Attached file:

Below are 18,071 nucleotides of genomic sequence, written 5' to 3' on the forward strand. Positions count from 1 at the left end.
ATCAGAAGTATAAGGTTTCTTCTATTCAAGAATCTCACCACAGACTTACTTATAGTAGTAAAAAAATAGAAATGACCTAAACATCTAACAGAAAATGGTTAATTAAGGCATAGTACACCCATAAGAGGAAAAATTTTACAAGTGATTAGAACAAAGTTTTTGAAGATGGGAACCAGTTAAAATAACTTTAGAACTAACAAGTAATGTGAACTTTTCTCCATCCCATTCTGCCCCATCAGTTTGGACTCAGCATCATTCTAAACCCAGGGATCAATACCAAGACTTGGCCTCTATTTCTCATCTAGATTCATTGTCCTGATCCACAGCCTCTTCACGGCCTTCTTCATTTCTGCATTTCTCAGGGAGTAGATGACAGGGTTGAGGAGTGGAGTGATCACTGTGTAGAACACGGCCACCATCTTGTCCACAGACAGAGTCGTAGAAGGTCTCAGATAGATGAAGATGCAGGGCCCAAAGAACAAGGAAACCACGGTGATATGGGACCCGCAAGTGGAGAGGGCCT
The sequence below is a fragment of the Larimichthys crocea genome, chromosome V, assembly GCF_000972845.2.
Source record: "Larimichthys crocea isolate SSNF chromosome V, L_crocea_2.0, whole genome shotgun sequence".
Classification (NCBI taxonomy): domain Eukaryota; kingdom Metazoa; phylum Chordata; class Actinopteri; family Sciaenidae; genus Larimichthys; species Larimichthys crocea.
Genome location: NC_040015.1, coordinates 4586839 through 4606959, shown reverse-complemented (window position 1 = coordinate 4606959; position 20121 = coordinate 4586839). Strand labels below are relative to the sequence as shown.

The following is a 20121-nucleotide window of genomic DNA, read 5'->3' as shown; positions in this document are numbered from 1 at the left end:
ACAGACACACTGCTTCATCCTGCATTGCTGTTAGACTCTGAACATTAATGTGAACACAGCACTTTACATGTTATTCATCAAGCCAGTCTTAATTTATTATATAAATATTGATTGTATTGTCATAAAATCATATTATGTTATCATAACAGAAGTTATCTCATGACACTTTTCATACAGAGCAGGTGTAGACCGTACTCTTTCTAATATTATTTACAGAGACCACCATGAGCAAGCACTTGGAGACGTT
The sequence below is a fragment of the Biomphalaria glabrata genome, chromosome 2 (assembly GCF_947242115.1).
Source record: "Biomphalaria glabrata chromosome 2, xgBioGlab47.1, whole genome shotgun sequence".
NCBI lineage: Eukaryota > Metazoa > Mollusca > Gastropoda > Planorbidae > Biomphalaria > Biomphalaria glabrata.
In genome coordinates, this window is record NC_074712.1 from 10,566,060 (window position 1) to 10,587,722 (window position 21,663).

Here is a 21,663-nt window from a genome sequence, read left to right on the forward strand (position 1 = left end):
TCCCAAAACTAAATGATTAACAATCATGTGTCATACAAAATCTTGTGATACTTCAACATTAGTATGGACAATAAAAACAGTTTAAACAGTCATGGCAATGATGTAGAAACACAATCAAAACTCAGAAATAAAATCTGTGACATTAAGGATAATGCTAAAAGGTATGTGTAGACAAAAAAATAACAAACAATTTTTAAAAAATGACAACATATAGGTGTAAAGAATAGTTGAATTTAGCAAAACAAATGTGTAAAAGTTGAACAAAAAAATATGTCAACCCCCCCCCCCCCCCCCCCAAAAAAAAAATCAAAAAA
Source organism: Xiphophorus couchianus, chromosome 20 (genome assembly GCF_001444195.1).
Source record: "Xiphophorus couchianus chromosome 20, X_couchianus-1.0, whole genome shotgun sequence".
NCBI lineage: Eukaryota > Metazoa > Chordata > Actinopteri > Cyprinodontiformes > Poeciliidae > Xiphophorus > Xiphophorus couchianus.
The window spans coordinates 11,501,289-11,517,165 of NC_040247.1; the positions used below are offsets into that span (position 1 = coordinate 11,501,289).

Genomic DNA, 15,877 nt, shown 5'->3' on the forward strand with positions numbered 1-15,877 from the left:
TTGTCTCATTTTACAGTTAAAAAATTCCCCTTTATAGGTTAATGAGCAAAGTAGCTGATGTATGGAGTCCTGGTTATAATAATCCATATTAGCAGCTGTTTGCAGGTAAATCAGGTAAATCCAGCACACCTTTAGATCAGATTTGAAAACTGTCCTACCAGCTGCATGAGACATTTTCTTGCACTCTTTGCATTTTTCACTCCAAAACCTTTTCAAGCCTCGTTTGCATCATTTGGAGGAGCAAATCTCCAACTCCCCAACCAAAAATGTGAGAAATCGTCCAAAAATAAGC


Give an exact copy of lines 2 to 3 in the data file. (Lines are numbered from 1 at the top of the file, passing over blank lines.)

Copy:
ATCAGAAGTATAAGGTTTCTTCTATTCAAGAATCTCACCACAGACTTACTTATAGTAGTAAAAAAATAGAAATGACCTAAACATCTAACAGAAAATGGTTAATTAAGGCATAGTACACCCATAAGAGGAAAAATTTTACAAGTGATTAGAACAAAGTTTTTGAAGATGGGAACCAGTTAAAATAACTTTAGAACTAACAAGTAATGTGAACTTTTCTCCATCCCATTCTGCCCCATCAGTTTGGACTCAGCATCATTCTAAACCCAGGGATCAATACCAAGACTTGGCCTCTATTTCTCATCTAGATTCATTGTCCTGATCCACAGCCTCTTCACGGCCTTCTTCATTTCTGCATTTCTCAGGGAGTAGATGACAGGGTTGAGGAGTGGAGTGATCACTGTGTAGAACACGGCCACCATCTTGTCCACAGACAGAGTCGTAGAAGGTCTCAGATAGATGAAGATGCAGGGCCCAAAGAACAAGGAAACCACGGTGATATGGGACCCGCAAGTGGAGAGGGCCT
The sequence below is a fragment of the Larimichthys crocea genome, chromosome V, assembly GCF_000972845.2.